Two hours later, while Warren McIntyre was standing passively in the stag line abstractedly watching the dancers and wondering whither and with whom Marjorie had disappeared, an unrelated perception began to creep slowly upon him—a perception that Bernice, cousin to Marjorie, had been cut in on several times in the past five minutes. He closed his eyes, opened them and looked again. Several minutes back she had been dancing with a visiting boy, a matter easily accounted for; a visiting boy would know no better. But now she was dancing with some one else, and there was Charley Paulson headed for her with enthusiastic determination in his eye. Funny—Charley seldom danced with more than three girls an evening.
Warren was distinctly surprised when—the exchange having been effected—the man relieved proved to be none ether than G. Reece Stoddard himself. And G. Reece seemed not at all jubilant at being relieved. Next time Bernice danced near, Warren regarded her intently. Yes, she was pretty, distinctly pretty; and to-night her face seemed really vivacious. She had that look that no woman, however histrionically proficient, can successfully counterfeit—she looked as if she were having a good time. He liked the way she had her hair arranged, wondered if it was brilliantine that made it glisten so. And that dress was becoming—a dark red that set off her shadowy eyes and high coloring. He remembered that he had thought her pretty when she first came to town, before he had realized that she was dull. Too bad she was dull—dull girls unbearable—certainly pretty though.
His thoughts zigzagged back to Marjorie. This disappearance would be like other disappearances. When she reappeared he would demand where she had been—would be told emphatically that it was none of his business. What a pity she was so sure of him! She basked in the knowledge that no other girl in town interested him; she defied him to fall in love with Genevieve or Roberta.
Warren sighed. The way to Marjorie's affections was a labyrinth indeed. He looked up. Bernice was again dancing with the visiting boy. Half unconsciously he took a step out from the stag line in her direction, and hesitated. Then he said to himself that it was charity. He walked toward her—collided suddenly with G. Reece Stoddard.
"Pardon me," said Warren.
But G. Reece had not stopped to apologize. He had again cut in on Bernice.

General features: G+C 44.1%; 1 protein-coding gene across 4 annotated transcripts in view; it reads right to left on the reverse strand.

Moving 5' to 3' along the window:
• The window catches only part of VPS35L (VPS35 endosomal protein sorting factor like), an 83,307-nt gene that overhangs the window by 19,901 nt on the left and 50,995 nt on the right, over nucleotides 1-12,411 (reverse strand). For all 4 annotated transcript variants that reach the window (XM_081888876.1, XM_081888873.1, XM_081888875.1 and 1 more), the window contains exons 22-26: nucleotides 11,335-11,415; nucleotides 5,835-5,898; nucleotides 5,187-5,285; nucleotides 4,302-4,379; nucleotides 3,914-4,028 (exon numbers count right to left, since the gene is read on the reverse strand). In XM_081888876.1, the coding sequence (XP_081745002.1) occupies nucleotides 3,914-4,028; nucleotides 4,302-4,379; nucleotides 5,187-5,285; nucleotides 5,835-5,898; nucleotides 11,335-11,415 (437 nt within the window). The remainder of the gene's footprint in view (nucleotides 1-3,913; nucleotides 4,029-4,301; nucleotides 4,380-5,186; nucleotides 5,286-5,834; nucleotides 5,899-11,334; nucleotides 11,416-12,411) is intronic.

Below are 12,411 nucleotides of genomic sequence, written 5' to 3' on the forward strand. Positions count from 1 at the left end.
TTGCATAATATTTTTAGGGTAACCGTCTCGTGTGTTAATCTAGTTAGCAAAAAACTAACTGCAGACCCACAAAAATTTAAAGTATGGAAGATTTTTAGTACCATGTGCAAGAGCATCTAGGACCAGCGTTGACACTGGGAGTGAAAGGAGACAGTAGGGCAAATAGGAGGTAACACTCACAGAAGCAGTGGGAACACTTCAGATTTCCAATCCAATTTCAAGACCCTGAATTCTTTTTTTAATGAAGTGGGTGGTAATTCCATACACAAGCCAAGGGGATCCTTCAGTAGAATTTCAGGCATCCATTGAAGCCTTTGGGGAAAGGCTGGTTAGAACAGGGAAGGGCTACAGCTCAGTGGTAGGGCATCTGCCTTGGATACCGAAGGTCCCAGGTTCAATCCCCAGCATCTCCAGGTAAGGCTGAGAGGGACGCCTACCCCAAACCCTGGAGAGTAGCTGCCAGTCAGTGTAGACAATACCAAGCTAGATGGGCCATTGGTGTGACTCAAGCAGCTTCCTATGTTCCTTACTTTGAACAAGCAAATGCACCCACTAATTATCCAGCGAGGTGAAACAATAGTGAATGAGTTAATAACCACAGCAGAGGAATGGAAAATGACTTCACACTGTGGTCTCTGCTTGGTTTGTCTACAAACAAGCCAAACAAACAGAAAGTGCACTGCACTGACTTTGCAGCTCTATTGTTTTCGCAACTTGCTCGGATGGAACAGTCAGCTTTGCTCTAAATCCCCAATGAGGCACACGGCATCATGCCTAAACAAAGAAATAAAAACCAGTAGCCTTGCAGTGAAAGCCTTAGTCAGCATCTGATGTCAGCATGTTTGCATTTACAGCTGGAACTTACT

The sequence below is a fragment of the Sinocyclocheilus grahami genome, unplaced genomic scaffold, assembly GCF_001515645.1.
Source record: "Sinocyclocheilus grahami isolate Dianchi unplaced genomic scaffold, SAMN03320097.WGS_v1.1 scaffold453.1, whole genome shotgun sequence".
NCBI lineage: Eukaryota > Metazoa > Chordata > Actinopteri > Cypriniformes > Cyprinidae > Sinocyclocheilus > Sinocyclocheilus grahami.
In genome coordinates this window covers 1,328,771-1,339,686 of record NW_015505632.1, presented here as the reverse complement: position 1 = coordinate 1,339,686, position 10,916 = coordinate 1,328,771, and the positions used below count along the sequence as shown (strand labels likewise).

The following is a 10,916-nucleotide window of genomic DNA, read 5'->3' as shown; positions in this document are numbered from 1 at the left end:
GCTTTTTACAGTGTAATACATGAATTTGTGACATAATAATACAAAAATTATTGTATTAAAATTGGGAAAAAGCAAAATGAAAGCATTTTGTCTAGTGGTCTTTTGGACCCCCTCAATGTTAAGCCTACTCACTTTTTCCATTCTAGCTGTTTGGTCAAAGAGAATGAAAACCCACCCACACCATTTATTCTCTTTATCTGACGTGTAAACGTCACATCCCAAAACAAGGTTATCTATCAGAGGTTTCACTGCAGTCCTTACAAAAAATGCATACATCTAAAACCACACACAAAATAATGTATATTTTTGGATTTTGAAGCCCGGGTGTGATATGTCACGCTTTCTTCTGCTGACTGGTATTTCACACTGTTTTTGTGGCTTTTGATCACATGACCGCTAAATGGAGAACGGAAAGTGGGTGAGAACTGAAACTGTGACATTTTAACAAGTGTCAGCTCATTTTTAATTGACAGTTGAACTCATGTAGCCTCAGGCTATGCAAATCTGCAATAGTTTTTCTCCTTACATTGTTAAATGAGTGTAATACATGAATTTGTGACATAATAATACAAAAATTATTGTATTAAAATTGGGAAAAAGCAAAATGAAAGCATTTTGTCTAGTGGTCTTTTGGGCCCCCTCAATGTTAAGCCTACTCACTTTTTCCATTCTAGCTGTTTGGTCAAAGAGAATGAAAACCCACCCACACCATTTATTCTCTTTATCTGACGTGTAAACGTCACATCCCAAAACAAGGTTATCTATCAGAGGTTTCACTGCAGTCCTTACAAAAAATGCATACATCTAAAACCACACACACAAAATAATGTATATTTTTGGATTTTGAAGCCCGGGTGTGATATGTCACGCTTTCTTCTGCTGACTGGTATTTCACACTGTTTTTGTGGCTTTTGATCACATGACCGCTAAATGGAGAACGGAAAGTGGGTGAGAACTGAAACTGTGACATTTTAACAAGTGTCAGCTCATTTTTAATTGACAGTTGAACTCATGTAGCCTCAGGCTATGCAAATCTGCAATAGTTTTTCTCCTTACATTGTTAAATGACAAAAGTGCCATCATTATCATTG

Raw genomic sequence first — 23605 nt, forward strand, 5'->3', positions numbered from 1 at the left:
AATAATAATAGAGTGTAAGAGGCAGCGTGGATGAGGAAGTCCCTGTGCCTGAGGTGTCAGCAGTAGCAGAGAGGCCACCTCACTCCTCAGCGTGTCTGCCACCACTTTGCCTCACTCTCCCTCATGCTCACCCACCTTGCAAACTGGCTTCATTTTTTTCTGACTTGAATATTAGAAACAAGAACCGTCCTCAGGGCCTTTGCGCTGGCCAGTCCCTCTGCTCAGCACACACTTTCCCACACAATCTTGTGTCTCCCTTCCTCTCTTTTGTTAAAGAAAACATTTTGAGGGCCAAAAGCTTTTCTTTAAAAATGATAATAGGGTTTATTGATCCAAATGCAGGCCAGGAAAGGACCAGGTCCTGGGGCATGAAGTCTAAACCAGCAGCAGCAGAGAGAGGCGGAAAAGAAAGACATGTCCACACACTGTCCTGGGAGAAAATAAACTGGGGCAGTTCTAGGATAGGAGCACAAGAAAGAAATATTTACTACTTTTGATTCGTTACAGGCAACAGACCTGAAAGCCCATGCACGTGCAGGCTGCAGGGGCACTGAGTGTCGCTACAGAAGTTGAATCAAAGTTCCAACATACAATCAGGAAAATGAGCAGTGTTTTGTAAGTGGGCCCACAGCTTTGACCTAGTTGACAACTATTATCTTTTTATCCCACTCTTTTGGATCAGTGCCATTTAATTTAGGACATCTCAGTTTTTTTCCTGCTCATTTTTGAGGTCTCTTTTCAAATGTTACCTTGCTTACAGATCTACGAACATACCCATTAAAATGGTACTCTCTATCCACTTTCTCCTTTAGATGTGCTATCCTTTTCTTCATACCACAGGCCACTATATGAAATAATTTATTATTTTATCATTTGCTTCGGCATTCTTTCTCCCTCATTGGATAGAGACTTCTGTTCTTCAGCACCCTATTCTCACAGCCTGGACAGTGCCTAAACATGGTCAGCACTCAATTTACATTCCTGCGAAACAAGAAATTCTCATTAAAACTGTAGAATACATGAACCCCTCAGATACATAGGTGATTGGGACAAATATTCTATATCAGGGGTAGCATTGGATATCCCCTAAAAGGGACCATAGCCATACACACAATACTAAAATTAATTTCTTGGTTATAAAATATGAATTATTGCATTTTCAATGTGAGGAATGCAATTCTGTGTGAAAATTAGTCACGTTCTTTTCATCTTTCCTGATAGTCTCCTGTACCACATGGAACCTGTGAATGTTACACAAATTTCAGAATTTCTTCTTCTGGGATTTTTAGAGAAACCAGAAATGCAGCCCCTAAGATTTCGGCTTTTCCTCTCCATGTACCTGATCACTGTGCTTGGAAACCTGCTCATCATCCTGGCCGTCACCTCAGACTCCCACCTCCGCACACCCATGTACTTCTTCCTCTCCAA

That night at one o'clock Marjorie, with one hand on the electric-light switch in the hall, turned to take a last look at Bernice's sparkling eyes.
"So it worked?"
"Oh, Marjorie, yes!" cried Bernice.
"I saw you were having a gay time."
"I did! The only trouble was that about midnight I ran short of talk. I had to repeat myself—with different men of course. I hope they won't compare notes."
"Men don't," said Marjorie, yawning, "and it wouldn't matter if they did—they'd think you were even trickier."
She snapped out the light, and as they started up the stairs Bernice grasped the banister thankfully. For the first time in her life she had been danced tired.
"You see," said Marjorie it the top of the stairs, "one man sees another man cut in and he thinks there must be something there. Well, we'll fix up some new stuff to-morrow. Good night."
As Bernice took down her hair she passed the evening before her in review. She had followed instructions exactly. Even when Charley Paulson cut in for the eighth time she had simulated delight and had apparently been both interested and flattered. She had not talked about the weather or Eau Claire or automobiles or her school, but had confined her conversation to me, you, and us.
But a few minutes before she fell asleep a rebellious thought was churning drowsily in her brain—after all, it was she who had done it. Marjorie, to be sure, had given her her conversation, but then Marjorie got much of her conversation out of things she read. Bernice had bought the red dress, though she had never valued it highly before Marjorie dug it out of her trunk—and her own voice had said the words, her own lips had smiled, her own feet had danced. Marjorie nice girl—vain, though—nice evening—nice boys—like Warren—Warren—Warren—what's his name—Warren——